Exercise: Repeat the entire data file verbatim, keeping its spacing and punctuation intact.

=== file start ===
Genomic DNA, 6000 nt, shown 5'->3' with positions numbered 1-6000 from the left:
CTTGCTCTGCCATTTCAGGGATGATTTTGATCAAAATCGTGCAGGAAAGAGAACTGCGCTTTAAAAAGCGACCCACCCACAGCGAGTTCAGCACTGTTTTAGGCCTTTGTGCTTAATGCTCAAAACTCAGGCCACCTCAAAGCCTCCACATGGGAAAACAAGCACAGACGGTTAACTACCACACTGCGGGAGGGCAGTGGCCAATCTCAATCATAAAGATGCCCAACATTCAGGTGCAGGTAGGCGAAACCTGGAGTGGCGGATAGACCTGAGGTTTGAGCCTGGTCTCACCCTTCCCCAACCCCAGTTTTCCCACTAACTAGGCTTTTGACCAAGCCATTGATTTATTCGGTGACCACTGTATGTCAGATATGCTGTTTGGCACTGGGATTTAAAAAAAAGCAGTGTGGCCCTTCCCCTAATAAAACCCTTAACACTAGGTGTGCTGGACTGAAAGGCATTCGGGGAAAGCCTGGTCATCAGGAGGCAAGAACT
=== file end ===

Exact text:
Genomic DNA, 6000 nt, shown 5'->3' with positions numbered 1-6000 from the left:
CTTGCTCTGCCATTTCAGGGATGATTTTGATCAAAATCGTGCAGGAAAGAGAACTGCGCTTTAAAAAGCGACCCACCCACAGCGAGTTCAGCACTGTTTTAGGCCTTTGTGCTTAATGCTCAAAACTCAGGCCACCTCAAAGCCTCCACATGGGAAAACAAGCACAGACGGTTAACTACCACACTGCGGGAGGGCAGTGGCCAATCTCAATCATAAAGATGCCCAACATTCAGGTGCAGGTAGGCGAAACCTGGAGTGGCGGATAGACCTGAGGTTTGAGCCTGGTCTCACCCTTCCCCAACCCCAGTTTTCCCACTAACTAGGCTTTTGACCAAGCCATTGATTTATTCGGTGACCACTGTATGTCAGATATGCTGTTTGGCACTGGGATTTAAAAAAAAGCAGTGTGGCCCTTCCCCTAATAAAACCCTTAACACTAGGTGTGCTGGACTGAAAGGCATTCGGGGAAAGCCTGGTCATCAGGAGGCAAGAACT